Further to this common thread of perspective when it comes to technology and education, this article and interview features Mike Parkhill and Brent Tookenay and their collaborative project on using technology to revitalizing Indigenous languages. Parkhill argues that there is a need to modernize Indigenous languages – not just archive them. He provides the example of the work he did with modernizing the Inuktitut language, explaining that the word Ikiaqqivik is used for internet. It means “my body stays here but my soul travels other places to see”. This is so complex, I wonder about others’ perspectives on the necessity to “modernize” language, yet I also find the word choice to be thoughtful and intentional. How has this modernization been received? Especially when someone non-native is backing the technological aspect.
In the interview, Parkhill goes on to explain the reading app and literature that he has been involved in designing in which he includes phonetic text for the Maliseet language, a language that was only used orally. The intention is for people to read to/with their children, but because of tradition, this caused contention. I wonder if there aren’t better ways to honour tradition whilst highlighting language learning.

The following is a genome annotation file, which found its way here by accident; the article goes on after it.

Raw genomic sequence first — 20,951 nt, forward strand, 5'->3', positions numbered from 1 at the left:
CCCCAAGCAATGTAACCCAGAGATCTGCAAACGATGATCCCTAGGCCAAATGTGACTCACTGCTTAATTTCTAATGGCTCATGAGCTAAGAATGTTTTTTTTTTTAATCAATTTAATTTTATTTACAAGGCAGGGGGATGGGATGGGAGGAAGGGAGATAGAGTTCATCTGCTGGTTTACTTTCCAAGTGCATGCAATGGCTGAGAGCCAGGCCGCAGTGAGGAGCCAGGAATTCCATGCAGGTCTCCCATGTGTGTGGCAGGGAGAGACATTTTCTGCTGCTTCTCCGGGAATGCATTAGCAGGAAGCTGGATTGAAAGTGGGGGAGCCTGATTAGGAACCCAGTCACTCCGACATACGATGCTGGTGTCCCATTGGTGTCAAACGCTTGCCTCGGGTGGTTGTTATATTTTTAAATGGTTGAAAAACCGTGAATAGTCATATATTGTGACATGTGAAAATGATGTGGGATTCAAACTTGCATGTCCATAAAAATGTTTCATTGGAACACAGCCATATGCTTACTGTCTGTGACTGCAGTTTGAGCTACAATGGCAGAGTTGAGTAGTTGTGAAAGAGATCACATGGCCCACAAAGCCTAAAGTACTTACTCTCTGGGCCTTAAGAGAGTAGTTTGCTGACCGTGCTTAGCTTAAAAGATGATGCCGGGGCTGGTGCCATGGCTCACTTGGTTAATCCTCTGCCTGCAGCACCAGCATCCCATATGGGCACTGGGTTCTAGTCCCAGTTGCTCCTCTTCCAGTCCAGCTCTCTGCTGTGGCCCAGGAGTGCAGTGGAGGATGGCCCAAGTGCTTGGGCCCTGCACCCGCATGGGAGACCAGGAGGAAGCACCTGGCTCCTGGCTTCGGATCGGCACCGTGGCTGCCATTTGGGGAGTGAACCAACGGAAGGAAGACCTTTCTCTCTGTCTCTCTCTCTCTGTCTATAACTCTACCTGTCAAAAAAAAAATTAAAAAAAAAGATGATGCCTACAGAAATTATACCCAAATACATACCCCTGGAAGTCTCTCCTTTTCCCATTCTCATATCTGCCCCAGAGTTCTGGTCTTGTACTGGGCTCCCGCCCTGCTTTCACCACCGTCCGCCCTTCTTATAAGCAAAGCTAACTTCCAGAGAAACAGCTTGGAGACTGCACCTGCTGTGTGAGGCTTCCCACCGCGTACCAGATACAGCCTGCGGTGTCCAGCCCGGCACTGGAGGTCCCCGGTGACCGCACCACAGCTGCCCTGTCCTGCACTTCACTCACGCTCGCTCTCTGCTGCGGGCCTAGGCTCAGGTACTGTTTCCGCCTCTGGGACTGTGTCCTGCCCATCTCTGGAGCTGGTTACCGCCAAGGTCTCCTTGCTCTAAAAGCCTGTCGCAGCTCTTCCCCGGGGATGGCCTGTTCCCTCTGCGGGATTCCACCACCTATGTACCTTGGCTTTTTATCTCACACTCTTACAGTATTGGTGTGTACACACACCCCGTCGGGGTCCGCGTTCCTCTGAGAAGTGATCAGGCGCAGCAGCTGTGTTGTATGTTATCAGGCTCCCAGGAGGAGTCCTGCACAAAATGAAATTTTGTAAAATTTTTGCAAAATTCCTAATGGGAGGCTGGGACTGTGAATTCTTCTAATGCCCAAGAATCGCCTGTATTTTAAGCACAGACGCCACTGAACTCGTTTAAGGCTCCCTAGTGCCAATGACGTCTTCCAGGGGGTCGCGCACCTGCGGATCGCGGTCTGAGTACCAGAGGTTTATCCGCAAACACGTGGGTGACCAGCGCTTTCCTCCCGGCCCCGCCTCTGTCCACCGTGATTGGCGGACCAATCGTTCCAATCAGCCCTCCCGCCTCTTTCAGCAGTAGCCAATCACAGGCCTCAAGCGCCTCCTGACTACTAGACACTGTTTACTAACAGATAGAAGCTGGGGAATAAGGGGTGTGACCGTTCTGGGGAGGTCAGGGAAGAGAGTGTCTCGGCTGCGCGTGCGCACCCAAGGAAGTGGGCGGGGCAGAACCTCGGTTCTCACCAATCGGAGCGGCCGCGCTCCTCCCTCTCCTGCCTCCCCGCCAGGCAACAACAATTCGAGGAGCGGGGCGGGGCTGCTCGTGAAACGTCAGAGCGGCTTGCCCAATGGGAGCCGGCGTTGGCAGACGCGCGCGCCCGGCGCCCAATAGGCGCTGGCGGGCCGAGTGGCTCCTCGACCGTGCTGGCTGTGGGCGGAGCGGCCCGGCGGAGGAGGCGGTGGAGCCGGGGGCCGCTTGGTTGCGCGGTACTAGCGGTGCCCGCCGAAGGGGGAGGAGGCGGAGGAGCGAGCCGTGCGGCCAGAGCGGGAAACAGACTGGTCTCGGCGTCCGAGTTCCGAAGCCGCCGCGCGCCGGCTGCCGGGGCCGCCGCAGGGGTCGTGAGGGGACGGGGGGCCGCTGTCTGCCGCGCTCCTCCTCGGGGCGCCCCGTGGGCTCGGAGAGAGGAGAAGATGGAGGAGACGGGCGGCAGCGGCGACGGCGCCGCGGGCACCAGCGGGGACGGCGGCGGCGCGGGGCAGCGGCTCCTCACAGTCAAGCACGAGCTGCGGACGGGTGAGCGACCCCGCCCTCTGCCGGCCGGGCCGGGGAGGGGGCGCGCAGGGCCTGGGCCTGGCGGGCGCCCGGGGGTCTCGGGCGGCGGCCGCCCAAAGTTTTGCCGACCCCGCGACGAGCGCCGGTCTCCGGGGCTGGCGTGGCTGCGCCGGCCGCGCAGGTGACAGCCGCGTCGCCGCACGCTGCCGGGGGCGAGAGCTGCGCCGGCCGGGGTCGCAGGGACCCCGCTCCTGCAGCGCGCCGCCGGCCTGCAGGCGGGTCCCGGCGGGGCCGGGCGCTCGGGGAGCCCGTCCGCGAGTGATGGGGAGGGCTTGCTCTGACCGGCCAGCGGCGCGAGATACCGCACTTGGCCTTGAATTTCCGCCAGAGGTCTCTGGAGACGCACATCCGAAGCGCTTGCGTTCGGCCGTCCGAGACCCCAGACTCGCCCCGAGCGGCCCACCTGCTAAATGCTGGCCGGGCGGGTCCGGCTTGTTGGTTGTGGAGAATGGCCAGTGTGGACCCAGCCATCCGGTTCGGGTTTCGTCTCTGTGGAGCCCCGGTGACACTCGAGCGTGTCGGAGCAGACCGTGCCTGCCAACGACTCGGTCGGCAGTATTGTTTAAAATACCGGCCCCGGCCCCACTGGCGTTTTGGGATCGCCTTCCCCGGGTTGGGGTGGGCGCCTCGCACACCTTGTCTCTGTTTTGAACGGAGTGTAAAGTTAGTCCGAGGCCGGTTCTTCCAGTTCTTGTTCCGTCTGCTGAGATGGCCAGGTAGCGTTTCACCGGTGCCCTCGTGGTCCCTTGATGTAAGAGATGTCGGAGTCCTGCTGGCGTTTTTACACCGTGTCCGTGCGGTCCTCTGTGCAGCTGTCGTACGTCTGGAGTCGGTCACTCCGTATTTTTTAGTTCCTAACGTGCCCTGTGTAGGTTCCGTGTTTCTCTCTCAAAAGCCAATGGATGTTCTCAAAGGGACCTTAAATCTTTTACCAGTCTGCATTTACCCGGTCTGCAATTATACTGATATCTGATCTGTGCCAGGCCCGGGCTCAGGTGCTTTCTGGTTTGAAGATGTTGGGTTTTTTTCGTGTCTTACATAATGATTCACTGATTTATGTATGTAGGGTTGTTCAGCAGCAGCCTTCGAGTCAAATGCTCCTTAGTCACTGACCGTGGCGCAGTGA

I am particularly interested in learning more about how indigenous people are using modern/western technologies in order to re-know/learn traditional ways of knowing and doing (technologies). This is something that I have been increasingly interested in as I hear more and more first-hand stories about how indigenous communities are connecting and sharing ancestral knowledge and using technologies to uncover artifacts that have journeyed far from their place. The following weblinks touch on key themes from Module 1, particularly that of place. I am quickly learning that perspective also lends to offshoots in conversation about technology and Indigenous education.
What I find particularly interesting is how this tweet illustrates the complexity and varying opinions on technology integration in education. Wab Kinew tweets “It’s important we move technology to early years and make sure every kid, not just the high achiever, learns to code”, sharing a New York Times article . This statement strikes me as quite contrary to much of our readings and many Aboriginal perspectives on western technology, but what strikes me as most interesting, are the comments that follow Kinew’s tweet suggesting an understanding of the natural world be more important. Kinew responds saying both technology and “critical thinking about the natural world” are important. But what does this look like? How can these two notions be married?